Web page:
posted on August 29, 2011 08:49
By Mike Handley
Ryan Bearden was disgusted and ready to go someplace else, maybe even back to his warm motel room.
Though 2010 was the Alabamian’s third year to drive to Ohio, he’d hunted this Highland County farm only once before that cold Dec. 18. All he really knew about the place was that 40 of the 200 or so acres were wooded.
When he struck out that 18-degree morning, he skirted a cornfield – plodding through 6 to 8 inches of snow -- and walked 20 yards into the adjoining woodlot. He jacked himself up a tree, sat down and watched the paint dry on a winter landscape devoid of color and deer, painfully aware that the wind was carrying his scent straight into the property’s only cover.
The 24-year-old had been fighting the urge to relocate for half an hour when, at 9:00, he spotted two bucks running along the edge of the field. Both were 8-pointers, and he was about to shoot the larger when he saw a third buck coming down the same lane.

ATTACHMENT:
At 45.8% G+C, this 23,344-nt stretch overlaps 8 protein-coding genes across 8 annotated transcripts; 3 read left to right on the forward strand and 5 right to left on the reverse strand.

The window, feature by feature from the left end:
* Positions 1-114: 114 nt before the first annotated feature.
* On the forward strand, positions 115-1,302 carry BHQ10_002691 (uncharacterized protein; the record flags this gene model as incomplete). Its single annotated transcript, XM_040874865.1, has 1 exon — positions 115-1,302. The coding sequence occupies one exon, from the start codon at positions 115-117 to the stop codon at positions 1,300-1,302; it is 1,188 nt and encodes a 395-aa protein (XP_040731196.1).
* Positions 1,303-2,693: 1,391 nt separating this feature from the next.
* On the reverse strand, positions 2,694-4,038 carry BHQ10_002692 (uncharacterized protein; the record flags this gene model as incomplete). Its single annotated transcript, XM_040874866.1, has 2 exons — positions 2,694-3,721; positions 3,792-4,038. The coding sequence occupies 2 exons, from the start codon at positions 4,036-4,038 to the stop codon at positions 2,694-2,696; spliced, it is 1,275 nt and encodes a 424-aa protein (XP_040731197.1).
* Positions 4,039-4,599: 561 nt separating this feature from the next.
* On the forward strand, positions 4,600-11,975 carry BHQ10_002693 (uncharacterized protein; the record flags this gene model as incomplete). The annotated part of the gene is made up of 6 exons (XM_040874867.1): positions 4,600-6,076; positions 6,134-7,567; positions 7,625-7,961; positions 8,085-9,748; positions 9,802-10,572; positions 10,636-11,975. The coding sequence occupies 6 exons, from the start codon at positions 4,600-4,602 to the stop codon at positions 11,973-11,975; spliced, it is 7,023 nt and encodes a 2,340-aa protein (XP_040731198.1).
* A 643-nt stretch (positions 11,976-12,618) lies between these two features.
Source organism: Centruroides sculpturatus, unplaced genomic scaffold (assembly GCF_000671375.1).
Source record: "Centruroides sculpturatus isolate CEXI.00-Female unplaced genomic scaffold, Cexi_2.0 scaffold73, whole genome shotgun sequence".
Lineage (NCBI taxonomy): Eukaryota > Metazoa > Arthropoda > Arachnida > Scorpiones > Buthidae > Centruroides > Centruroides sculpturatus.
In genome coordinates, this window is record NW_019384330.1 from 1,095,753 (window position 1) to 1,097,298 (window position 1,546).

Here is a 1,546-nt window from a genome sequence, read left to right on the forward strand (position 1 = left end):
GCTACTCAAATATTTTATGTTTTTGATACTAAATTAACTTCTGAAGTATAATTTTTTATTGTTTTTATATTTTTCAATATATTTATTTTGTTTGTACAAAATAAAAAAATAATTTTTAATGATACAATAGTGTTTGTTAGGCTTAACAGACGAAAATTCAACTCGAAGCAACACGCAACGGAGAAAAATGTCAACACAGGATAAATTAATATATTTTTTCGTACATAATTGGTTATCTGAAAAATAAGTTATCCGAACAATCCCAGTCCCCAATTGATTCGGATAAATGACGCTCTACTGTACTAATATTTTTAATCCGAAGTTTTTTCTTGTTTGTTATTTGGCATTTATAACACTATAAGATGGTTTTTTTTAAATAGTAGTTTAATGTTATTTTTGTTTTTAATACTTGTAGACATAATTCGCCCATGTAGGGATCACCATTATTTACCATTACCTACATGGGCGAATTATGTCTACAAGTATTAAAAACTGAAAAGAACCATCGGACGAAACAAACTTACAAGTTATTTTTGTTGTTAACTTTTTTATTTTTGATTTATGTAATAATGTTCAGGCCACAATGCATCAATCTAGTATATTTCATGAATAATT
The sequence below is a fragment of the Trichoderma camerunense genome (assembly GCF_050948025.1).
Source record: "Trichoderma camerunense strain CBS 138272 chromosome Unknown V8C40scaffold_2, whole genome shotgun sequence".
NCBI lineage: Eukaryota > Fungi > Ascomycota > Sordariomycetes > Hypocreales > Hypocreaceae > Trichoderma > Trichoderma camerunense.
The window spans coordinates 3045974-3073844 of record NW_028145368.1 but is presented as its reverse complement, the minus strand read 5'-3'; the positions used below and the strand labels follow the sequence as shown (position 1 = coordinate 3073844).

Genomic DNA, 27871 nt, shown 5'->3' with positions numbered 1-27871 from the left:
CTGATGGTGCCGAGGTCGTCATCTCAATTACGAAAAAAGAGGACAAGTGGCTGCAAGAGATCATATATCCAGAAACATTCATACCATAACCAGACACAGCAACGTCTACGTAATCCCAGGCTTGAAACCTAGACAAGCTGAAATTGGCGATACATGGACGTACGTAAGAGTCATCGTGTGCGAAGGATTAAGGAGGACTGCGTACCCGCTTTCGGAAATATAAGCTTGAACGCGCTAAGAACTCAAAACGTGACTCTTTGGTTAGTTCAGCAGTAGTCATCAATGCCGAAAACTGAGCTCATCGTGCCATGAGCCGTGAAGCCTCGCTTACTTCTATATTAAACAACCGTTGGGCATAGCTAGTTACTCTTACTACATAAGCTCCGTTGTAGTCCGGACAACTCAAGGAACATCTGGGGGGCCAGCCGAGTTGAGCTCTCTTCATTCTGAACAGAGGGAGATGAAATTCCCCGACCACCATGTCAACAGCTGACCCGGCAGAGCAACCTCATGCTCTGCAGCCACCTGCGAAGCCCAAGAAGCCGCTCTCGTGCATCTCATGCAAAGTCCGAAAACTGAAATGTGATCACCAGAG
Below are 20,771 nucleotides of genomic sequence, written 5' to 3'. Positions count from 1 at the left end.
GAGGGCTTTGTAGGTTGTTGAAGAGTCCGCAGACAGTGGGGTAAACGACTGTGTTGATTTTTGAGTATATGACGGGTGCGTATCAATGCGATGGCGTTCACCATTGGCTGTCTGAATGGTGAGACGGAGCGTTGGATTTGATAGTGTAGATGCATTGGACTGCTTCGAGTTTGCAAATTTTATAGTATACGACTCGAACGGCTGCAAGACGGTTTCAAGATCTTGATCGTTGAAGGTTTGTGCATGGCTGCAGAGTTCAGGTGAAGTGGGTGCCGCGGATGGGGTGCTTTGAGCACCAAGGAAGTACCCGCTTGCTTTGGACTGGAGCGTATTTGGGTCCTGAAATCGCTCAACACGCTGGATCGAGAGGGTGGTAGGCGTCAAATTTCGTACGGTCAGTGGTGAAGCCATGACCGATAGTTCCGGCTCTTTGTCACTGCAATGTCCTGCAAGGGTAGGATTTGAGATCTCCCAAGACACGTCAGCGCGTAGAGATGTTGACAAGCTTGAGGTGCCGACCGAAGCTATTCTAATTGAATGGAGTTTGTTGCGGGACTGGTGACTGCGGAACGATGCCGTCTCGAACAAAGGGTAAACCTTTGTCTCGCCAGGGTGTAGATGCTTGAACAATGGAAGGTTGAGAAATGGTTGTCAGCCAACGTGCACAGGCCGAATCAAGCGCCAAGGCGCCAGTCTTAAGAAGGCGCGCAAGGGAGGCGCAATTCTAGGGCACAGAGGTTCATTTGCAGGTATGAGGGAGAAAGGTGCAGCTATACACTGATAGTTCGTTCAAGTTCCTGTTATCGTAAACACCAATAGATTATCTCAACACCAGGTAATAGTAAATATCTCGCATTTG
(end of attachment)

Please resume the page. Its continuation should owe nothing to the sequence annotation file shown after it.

The two 4x4s cut into the woods about 75 yards from Ryan, but the much bigger one bringing up the rear came a little bit closer.
Ryan had carried only three slugs with him that morning, and he sent all three at the big buck. He was stunned when the deer didn’t fall, but he needn’t have worried. It managed only another 40 yards before collapsing.
The mainframe 5x4 rack and its six irregular points tally 193 5/8 inches on the BTR scale – more than 215, if inside spread is included.
The full story behind Ryan’s hunt will appear in RACK magazine.